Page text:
To contain costs, the system has instituted a hiring freeze in its non-clinical areas and has reduced staff levels through attrition. Sixty employees were affected by job cuts, though the majority have found positions in other parts of the organization, he said.
Finally, Strong said federal healthcare reform could be on the table for the coming year – no one knows how that will play out, but it will surely be a factor in the future.
Athletic Department Budget
Athletic Director Bill Martin gave the final budget presentation of the meeting, and started by saying that this was the ninth time he has presented a budget to the regents. He joked that while the athletic department’s budget was much smaller than the health system’s, his presentation was always longer – that was true again this year.
Martin said the department has shown a surplus every year since he became athletic director in 2000 – under previous leadership, the department had been running a budget deficit. He noted that UM is one of only a handful of universities with a self-sustaining athletic department. For the coming year, he projects a nearly $9 million surplus on the $94 million budget. The department will end the current fiscal year with a projected $10.2 million surplus. Revenues come from ticket sales – including a projected $33.7 million for the coming football season – as well as corporate sponsorships and donations, among other sources.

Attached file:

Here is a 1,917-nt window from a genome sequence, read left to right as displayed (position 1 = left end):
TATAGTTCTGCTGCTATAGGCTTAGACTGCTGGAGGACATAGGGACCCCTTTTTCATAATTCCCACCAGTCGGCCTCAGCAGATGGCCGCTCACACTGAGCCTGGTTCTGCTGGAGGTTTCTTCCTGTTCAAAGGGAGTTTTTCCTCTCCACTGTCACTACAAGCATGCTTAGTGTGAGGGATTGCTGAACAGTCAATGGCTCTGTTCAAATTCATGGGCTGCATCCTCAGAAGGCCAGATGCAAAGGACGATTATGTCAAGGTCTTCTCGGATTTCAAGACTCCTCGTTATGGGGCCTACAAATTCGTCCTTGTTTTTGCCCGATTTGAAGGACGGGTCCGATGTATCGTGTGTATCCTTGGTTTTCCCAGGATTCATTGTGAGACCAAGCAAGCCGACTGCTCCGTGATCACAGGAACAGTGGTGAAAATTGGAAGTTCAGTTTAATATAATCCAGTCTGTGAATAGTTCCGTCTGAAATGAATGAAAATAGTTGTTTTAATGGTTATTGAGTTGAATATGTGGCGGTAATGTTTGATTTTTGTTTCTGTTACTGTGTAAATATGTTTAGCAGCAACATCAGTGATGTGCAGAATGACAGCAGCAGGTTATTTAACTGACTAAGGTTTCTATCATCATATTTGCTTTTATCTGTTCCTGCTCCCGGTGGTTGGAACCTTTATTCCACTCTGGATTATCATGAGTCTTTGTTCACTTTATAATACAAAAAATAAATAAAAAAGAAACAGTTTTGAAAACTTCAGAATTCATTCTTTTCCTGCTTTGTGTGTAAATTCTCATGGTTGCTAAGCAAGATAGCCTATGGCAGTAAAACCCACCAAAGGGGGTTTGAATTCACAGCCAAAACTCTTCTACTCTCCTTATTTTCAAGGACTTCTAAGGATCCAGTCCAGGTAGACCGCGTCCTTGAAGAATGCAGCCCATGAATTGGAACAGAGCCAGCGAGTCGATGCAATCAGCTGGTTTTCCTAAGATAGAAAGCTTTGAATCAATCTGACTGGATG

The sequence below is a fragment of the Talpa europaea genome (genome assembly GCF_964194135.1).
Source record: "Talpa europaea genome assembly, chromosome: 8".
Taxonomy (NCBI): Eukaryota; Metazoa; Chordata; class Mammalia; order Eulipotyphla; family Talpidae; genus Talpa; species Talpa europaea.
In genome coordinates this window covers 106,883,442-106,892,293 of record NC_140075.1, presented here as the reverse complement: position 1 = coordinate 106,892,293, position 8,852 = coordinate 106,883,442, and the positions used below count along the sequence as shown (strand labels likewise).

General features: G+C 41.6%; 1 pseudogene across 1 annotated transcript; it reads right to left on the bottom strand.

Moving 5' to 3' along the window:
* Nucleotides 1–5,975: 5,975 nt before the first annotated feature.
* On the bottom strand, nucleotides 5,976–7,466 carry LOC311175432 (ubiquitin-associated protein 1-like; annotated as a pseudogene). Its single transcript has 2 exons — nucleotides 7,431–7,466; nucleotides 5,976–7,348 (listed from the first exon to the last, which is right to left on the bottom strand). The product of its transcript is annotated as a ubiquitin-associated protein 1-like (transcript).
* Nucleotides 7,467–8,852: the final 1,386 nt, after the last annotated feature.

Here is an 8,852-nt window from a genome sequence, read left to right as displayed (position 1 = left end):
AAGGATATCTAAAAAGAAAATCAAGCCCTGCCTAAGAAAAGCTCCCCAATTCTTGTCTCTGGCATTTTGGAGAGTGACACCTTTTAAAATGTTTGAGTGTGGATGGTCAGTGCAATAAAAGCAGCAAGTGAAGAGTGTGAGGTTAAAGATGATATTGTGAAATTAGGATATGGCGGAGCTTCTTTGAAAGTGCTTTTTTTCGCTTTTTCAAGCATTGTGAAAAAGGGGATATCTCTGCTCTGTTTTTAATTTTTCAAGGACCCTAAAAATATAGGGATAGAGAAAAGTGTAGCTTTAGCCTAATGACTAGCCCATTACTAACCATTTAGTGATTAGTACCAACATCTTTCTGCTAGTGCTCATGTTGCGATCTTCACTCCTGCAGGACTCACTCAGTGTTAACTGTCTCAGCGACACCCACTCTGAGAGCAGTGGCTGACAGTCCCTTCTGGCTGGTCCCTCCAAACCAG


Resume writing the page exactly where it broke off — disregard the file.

Though growth has leveled off in 2009, mainly because of market losses in its endowment investments, the department has seen 16.5% annual growth in net assets from 2002 through 2008. The department has operating reserves of about $27 million, and an endowment balance of about $46 million.
Looking ahead at capital improvement projects, Martin said the $226 million Michigan Stadium project is on track for completion in the fall of 2010, and several other capital projects – including the new soccer facility approved by regents earlier in the meeting – are in the works. A couple of major projects remain, Martin added, the largest of which is Crisler Arena, which hasn’t been touched since it was built in 1967. That will be the department’s next focus, he said.
At the end of Martin’s presentation, regent Andrea Fischer Newman said, “You’re in great shape – you don’t need anything from us.” “Just your support,” Martin replied.
Statements from Regents, and Their Vote
Prior to voting on several budget-related items, each of the eight regents took a speaking turn, with all but two – Andrea Fischer Newman and Martin Taylor – reading from prepared statements. Most expressed the same sentiments: Times are tough; the university is an important asset to the state and its future; it’s crucial to maintain the resources UM needs to be a national and international leader, while keeping a high-quality education accessible to students.
While regents were in agreement on these themes, two of them – Denise Ilitch and Julia Darlow – concluded that the university should not raise tuition, and that administrators could do more to cut costs and generate revenues in other ways.